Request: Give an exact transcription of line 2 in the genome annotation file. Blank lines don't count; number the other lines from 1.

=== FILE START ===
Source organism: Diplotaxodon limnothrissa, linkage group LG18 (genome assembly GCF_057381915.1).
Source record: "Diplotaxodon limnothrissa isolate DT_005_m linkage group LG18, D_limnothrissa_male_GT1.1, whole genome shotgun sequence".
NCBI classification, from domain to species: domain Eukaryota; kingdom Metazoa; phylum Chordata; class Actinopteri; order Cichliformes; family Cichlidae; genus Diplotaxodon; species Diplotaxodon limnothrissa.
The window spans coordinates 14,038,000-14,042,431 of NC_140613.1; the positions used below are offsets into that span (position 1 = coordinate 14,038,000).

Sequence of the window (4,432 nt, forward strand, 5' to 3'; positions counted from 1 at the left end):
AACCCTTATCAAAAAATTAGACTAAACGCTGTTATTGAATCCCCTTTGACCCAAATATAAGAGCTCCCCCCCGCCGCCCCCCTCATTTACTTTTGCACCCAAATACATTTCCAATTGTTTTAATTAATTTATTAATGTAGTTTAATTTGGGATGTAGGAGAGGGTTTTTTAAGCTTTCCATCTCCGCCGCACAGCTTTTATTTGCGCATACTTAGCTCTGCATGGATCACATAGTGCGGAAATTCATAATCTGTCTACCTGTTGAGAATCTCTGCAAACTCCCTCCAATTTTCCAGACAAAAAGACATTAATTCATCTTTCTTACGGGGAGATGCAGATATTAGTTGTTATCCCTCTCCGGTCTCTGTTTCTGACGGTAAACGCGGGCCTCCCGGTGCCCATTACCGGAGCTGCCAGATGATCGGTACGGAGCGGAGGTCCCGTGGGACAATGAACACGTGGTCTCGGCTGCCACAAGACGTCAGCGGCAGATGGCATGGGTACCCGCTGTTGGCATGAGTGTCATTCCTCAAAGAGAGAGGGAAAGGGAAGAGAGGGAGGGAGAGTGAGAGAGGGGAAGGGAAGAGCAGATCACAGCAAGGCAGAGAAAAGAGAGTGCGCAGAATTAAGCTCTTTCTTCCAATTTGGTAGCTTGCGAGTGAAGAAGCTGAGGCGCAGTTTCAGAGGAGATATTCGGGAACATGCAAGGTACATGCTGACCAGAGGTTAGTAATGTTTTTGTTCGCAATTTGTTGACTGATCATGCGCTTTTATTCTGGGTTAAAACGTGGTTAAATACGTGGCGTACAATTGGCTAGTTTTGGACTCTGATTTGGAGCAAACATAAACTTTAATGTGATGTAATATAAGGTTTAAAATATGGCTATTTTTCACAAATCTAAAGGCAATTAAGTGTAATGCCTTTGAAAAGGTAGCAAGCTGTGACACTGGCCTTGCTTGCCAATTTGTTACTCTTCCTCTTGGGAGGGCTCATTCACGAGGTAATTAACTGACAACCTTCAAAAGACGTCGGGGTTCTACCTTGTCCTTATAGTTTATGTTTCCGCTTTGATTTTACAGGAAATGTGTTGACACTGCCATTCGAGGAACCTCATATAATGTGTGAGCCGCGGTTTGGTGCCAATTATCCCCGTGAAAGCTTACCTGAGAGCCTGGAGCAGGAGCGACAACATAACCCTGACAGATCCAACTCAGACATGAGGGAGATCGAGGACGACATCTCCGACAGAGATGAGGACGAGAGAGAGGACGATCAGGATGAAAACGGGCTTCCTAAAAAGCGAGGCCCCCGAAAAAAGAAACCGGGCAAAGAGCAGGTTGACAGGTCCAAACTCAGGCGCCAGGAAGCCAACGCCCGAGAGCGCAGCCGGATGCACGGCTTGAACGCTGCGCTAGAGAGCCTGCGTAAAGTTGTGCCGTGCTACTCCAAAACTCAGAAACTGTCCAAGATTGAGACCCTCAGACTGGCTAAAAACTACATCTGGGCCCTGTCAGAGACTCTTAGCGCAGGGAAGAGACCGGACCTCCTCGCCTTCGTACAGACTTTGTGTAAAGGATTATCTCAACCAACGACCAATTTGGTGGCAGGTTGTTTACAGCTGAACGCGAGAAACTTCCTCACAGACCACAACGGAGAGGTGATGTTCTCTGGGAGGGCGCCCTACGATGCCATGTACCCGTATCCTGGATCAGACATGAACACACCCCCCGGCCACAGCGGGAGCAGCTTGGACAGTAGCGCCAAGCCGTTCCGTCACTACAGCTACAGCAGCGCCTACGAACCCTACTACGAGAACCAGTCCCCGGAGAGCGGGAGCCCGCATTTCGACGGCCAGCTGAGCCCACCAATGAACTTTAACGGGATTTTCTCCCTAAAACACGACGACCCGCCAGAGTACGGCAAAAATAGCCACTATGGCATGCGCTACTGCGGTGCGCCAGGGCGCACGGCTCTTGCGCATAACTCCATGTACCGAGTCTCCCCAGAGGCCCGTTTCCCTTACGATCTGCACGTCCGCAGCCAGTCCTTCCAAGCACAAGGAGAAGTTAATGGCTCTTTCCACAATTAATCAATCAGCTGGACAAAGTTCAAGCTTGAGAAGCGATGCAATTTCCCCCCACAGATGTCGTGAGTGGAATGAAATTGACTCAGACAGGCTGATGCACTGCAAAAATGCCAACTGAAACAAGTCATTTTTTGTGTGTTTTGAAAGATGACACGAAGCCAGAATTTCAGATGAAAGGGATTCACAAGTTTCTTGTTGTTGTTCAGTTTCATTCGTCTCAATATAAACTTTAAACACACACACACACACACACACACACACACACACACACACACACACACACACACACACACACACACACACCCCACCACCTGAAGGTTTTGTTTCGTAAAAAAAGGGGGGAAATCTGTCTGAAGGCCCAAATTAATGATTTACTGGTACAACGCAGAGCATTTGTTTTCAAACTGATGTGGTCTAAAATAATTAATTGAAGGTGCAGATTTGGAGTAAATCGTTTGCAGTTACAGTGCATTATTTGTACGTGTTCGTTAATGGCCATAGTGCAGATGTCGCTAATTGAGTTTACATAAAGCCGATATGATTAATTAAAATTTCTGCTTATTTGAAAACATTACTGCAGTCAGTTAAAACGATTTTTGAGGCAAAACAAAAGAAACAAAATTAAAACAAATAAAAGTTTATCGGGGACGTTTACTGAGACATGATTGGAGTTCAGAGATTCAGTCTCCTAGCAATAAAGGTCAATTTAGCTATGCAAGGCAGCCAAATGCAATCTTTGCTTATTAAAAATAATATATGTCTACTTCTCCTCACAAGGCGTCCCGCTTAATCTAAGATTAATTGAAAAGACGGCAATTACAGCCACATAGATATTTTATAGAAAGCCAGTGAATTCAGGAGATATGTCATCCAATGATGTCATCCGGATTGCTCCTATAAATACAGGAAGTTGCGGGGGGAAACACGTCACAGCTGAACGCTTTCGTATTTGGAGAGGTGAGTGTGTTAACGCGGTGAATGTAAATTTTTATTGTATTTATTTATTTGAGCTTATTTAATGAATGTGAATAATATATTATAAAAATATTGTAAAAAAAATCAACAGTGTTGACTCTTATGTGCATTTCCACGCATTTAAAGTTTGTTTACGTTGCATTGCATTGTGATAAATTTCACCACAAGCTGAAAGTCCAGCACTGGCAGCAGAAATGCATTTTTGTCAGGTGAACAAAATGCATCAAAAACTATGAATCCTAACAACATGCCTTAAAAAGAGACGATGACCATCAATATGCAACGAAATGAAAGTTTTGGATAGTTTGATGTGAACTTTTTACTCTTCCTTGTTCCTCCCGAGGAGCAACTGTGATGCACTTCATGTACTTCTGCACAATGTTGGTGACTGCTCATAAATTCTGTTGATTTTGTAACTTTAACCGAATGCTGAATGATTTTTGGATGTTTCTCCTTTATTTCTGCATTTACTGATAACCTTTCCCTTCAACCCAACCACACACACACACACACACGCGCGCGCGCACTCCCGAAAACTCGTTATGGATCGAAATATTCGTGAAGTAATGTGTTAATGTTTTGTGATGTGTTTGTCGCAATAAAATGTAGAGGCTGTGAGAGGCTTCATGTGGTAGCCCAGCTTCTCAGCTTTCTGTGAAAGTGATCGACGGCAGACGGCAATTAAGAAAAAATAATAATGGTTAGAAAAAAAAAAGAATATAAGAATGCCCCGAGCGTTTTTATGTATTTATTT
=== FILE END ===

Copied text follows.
Source record: "Diplotaxodon limnothrissa isolate DT_005_m linkage group LG18, D_limnothrissa_male_GT1.1, whole genome shotgun sequence".